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Confronting a Corrupt Republican Judge at Election Time

By       Message Roger Shuler       (Page 1 of 3 pages)     Permalink    (# of views)   1 comment

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Confronting a Corrupt Republican Judge at Election Time
Cross Posted at Legal Schnauzer
We posted recently about the race for a seat on the Alabama Court of Civil Appeals between Republican incumbent William Thompson and Democratic challenger Kimberly Drake.

It is unfortunate, we noted, that Drake has not been able to put up a stronger fight because Thompson is demonstrably corrupt. Thompson is bidding for his third term on the five-member court, which is all Republican.

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I know Thompson is corrupt because I had a case before him three years ago, and he ruled contrary to law and violated established appellate procedure in the process. And his ruling just happened to favor the opposing attorney (William E. Swatek) who has a son (Dax Swatek) who has worked closely with Bill Canary. And Bill Canary is a close associate of Karl Rove. Hmmm.

The Thompson/Drake race has not received nearly as much attention as the battle between Democrat">Deborah Bell Paseur and">Republican Greg Shaw for a seat on the Alabama Supreme Court. And that's too bad because if you are a regular citizen in a case that involves a relatively modest amount of money, you almost certainly will go before the Court of Civil Appeals, not the Supreme Court.

In our earlier post about the Thompson/Drake race, I noted that I would e-mail Thompson and ask him to respond to my questions about his handling of my case. I stated that I would post the contents of my e-mail and any reply I received from him.

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Well, I e-mailed Thompson on Thursday--and I have yet to receive a reply. Here is my e-mail, and it lays out the unlawful actions Thompson took in my case:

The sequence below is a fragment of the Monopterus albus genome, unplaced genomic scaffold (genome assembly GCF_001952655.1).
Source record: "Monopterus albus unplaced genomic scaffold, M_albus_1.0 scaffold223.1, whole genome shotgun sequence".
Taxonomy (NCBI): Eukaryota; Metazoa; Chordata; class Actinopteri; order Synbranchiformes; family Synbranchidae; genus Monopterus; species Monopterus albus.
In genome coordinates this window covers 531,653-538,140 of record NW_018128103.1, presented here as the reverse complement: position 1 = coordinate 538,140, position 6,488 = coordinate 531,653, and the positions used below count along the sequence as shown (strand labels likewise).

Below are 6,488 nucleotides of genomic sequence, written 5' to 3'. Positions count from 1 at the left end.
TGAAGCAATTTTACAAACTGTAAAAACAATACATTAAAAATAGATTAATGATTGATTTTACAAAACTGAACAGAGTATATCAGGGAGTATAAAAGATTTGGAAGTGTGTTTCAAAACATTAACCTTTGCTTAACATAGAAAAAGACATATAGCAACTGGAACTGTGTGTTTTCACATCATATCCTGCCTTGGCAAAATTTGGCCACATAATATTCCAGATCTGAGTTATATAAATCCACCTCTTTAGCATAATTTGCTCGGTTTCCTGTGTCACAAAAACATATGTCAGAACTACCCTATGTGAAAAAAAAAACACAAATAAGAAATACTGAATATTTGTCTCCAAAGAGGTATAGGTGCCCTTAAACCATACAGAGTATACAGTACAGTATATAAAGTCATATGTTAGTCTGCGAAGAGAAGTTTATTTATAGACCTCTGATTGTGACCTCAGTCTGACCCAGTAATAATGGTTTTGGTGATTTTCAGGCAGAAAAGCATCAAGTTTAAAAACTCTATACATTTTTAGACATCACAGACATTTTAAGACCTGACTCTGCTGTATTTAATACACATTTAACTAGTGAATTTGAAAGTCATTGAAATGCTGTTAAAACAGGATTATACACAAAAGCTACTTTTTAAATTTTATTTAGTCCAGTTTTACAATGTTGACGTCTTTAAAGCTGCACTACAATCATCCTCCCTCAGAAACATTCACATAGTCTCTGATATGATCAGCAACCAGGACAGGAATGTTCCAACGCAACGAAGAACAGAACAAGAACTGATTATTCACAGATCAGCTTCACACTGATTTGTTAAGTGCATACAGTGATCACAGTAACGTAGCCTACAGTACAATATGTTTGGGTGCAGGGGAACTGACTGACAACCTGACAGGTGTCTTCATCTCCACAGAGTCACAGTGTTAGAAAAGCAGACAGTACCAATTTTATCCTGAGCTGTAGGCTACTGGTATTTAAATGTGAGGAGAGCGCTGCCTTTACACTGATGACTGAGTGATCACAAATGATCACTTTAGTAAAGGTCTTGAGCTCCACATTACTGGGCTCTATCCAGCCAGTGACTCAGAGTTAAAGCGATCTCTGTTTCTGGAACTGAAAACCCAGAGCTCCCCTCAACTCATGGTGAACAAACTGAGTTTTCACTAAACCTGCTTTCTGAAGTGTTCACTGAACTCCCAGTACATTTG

From: Roger Shuler Judge Thompson:

I live in Birmingham and write a blog called Legal Schnauzer. The blog focuses on justice-related issues, and I am particularly interested in your race against Kimberly Drake for a seat on the Alabama Court of Civil Appeals. That's because I had a case before your court, and it was handled in a most curious fashion.

I would like to give you a chance to respond to my concerns. I've already expressed my concerns on Legal Schnauzer, and I will run your response in its entirety.

First, some background: The case was styled Roger Shuler v. Mike McGarity (Appeal from Shelby Circuit Court: CV 00-1248). The appellate docket number was 2040161. The case was assigned to you, and a no-opinion affirmance was issued on June 24. 2005.

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Rule 53 of the Alabama Rules of Appellate Procedure states, in pertinent part, that the Court of Civil Appeals may affirm a judgment or order of a trial court without an opinion if the court "after a review of the record and the contentions of the parties, concludes that the judgment or order was entered without an error of law."

Now, I am not a lawyer. But I do have a college education, and I know how to find the Jefferson County Law Library, ask for the appropriate materials, and read simple declarative sentences. Through that process, I've learned that the trial court's handling of the lawsuit filed against me was riddled with errors of law.

And we aren't talking about complicated law here. This is the equivalent of "three strikes and you're out" in baseball.

So I am left to wonder: What in the world were you and your four colleagues on the Court of Civil Appeals thinking when you issued a no-opinion affirmance in my case?

In an article dated October 20, 2008, in The Birmingham News, you noted that the court's cases tend to affect working people and stated: "Win or lose, I want them to leave feeling they got a fair shake. It's an important part of the public's view of the court system."

Well, I didn't leave with that feeling. In fact, I didn't "leave" at all because I never was allowed to enter the court. There was no oral argument in my case--although none should have been necessary to get it right. More alarming, I see no evidence that anyone even read my appellate brief or the record on appeal.

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I live in Birmingham, Alabama, and work in higher education. I became interested in justice-related issues after experiencing gross judicial corruption in Alabama state courts. This corruption has a strong political component. The corrupt judges are (more...)

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